1951 Coffee Company in Berkley, CA, is another company that takes its non-profit mission seriously. Ethical coffee consumption and fighting global poverty are at the core of their business. The company is known for its successful refugee community building and for educating its customers about the economic struggles that affect many coffee farmers. 1951 Coffee Company oversees every step of sourcing its coffee beans. Doug Hewitt, CEO and co-founder of the coffee company, explains, “We are a part of a chain of people from the farms to the cup handed off to the customer. Our mission and action take place at the end of this supply chain, but we cannot accept an unethical path to our intended ethical ends.”
1951 Coffee Company does more than ensure their coffee beans are ethically sourced. The coffee company also offers free barista training to refugees who come to the United States so they are able to pursue a career in specialty coffee. Hewitt states that the company also assists refugees with learning English and finding employment after completing the barista training program. “Establishing a sense of community at 1951 Coffee Company isn’t just a marketing idea to get more customers. It is an essential element of making refugee resettlement in the United States more successful,” he states.
Hewitt is proud to share one of 1951 Coffee Company’s greatest success stories: Liebe. “One of our Lead Baristas at 1951 Coffee Company entered the U.S. in 2016. He spoke very little English at the time. Most companies in the United States would not give him an opportunity at a job because he wasn’t able to complete a job interview in English. As a company, we knew not only could we provide him with a job, but we could provide him with the support he would need to excel.”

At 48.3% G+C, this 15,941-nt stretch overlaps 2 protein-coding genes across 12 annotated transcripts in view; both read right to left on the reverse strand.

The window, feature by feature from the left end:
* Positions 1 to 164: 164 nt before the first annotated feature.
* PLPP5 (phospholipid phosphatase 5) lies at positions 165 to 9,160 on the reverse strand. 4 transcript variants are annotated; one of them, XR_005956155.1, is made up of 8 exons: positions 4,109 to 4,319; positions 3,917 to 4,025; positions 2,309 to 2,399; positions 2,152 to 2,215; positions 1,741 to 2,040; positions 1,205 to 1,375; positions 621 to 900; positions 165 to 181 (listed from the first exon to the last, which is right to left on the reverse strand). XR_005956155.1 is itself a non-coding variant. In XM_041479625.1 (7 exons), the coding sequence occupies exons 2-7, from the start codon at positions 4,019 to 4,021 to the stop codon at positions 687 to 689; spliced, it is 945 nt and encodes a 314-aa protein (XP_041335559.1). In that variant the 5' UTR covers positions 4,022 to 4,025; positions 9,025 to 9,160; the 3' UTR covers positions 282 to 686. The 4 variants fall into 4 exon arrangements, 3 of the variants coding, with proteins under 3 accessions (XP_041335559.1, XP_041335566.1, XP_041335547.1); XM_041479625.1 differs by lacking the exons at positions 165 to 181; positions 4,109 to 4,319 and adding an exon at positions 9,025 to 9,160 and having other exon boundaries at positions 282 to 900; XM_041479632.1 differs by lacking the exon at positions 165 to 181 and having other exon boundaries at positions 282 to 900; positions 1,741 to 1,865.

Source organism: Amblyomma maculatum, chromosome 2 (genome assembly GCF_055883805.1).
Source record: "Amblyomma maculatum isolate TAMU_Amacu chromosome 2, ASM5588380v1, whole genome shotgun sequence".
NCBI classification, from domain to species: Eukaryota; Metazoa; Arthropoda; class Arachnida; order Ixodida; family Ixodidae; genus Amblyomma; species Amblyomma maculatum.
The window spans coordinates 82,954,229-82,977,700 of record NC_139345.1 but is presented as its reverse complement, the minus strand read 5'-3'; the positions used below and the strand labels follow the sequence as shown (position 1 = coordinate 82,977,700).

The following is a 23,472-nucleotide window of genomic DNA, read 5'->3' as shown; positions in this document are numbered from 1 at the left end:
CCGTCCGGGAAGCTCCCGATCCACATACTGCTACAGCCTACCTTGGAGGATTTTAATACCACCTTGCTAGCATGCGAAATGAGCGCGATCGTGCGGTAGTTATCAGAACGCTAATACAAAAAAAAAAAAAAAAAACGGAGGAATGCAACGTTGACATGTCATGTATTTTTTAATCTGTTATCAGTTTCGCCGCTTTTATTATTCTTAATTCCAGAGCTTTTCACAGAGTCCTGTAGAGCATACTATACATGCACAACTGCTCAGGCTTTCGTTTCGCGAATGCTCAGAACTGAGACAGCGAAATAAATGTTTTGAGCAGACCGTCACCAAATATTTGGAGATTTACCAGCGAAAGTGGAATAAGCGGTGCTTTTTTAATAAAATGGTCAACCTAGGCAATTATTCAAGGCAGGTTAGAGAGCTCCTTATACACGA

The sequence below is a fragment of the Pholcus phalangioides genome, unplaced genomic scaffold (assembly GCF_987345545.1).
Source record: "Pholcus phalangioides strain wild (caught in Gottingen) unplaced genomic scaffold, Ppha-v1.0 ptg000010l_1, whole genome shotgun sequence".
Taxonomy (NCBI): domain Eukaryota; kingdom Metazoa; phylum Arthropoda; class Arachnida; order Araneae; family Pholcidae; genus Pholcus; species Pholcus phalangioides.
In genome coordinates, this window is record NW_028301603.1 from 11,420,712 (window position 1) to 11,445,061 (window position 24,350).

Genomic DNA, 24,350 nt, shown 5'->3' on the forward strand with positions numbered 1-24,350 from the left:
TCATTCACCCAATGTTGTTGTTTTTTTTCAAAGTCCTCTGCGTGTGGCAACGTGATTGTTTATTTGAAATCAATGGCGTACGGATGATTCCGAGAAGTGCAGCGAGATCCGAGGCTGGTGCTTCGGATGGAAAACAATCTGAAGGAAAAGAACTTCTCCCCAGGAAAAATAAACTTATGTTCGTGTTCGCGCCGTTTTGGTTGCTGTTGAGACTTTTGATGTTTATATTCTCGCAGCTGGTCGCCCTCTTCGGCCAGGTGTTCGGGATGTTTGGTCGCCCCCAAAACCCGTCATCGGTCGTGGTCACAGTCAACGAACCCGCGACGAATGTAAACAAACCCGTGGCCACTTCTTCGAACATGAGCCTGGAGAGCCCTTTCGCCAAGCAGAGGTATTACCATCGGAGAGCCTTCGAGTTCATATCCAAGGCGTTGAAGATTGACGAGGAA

After barista training and starting a career at 1951 Coffee Company, Liebe is a thriving employee at the cafe. “Today Liebe trains our new employees, opens and closes the cafe, packages and fulfills all of our online orders and manages supplies for the cafe. While English was a challenge for Liebe when he first arrived, we soon found out Liebe was already fluent in six other languages. He just needed someone to give him an opportunity to work and begin to learn his seventh language and it came very quickly,” explains Hewitt. Passionate about brewing coffee and every farmer who makes it possible, companies like 1951 Coffee Company are leading the fight against global poverty in the coffee industry.